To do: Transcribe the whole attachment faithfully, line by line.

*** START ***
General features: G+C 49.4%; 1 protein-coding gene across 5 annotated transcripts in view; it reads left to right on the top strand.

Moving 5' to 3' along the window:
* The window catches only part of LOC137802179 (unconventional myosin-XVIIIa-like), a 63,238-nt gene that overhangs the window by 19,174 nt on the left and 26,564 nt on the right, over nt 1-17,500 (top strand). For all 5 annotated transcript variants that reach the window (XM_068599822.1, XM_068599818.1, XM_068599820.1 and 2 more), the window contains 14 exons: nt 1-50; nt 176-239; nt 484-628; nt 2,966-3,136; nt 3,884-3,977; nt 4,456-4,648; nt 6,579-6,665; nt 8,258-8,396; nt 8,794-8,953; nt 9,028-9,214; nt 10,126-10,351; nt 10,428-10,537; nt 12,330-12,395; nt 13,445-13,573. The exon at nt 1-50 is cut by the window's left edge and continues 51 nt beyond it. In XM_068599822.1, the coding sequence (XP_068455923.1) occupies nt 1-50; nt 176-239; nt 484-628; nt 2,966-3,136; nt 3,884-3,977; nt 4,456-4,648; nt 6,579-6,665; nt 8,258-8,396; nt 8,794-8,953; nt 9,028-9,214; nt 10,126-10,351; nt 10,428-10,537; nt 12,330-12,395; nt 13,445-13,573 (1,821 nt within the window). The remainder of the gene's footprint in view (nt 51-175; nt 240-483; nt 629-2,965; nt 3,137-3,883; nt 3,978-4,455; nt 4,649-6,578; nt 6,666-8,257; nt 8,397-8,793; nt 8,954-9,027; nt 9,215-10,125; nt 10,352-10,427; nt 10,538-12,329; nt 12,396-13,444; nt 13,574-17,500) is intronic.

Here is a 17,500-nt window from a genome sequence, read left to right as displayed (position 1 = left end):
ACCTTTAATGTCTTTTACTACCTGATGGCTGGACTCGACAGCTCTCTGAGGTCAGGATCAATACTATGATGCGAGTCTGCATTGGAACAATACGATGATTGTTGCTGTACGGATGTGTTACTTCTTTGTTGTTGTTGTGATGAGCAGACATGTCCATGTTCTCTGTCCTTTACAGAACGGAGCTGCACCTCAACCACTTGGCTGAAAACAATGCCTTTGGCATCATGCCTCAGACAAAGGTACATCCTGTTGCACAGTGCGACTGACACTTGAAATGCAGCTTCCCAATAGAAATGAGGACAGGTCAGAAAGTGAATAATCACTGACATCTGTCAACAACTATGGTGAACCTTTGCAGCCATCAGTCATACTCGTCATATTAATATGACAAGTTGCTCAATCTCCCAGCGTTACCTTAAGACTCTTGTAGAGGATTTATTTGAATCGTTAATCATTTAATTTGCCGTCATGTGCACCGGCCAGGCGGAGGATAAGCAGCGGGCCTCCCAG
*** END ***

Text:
General features: G+C 49.4%; 1 protein-coding gene across 5 annotated transcripts in view; it reads left to right on the top strand.

Moving 5' to 3' along the window:
* The window catches only part of LOC137802179 (unconventional myosin-XVIIIa-like), a 63,238-nt gene that overhangs the window by 19,174 nt on the left and 26,564 nt on the right, over nt 1-17,500 (top strand). For all 5 annotated transcript variants that reach the window (XM_068599822.1, XM_068599818.1, XM_068599820.1 and 2 more), the window contains 14 exons: nt 1-50; nt 176-239; nt 484-628; nt 2,966-3,136; nt 3,884-3,977; nt 4,456-4,648; nt 6,579-6,665; nt 8,258-8,396; nt 8,794-8,953; nt 9,028-9,214; nt 10,126-10,351; nt 10,428-10,537; nt 12,330-12,395; nt 13,445-13,573. The exon at nt 1-50 is cut by the window's left edge and continues 51 nt beyond it. In XM_068599822.1, the coding sequence (XP_068455923.1) occupies nt 1-50; nt 176-239; nt 484-628; nt 2,966-3,136; nt 3,884-3,977; nt 4,456-4,648; nt 6,579-6,665; nt 8,258-8,396; nt 8,794-8,953; nt 9,028-9,214; nt 10,126-10,351; nt 10,428-10,537; nt 12,330-12,395; nt 13,445-13,573 (1,821 nt within the window). The remainder of the gene's footprint in view (nt 51-175; nt 240-483; nt 629-2,965; nt 3,137-3,883; nt 3,978-4,455; nt 4,649-6,578; nt 6,666-8,257; nt 8,397-8,793; nt 8,954-9,027; nt 9,215-10,125; nt 10,352-10,427; nt 10,538-12,329; nt 12,396-13,444; nt 13,574-17,500) is intronic.

Here is a 17,500-nt window from a genome sequence, read left to right as displayed (position 1 = left end):
ACCTTTAATGTCTTTTACTACCTGATGGCTGGACTCGACAGCTCTCTGAGGTCAGGATCAATACTATGATGCGAGTCTGCATTGGAACAATACGATGATTGTTGCTGTACGGATGTGTTACTTCTTTGTTGTTGTTGTGATGAGCAGACATGTCCATGTTCTCTGTCCTTTACAGAACGGAGCTGCACCTCAACCACTTGGCTGAAAACAATGCCTTTGGCATCATGCCTCAGACAAAGGTACATCCTGTTGCACAGTGCGACTGACACTTGAAATGCAGCTTCCCAATAGAAATGAGGACAGGTCAGAAAGTGAATAATCACTGACATCTGTCAACAACTATGGTGAACCTTTGCAGCCATCAGTCATACTCGTCATATTAATATGACAAGTTGCTCAATCTCCCAGCGTTACCTTAAGACTCTTGTAGAGGATTTATTTGAATCGTTAATCATTTAATTTGCCGTCATGTGCACCGGCCAGGCGGAGGATAAGCAGCGGGCCTCCCAG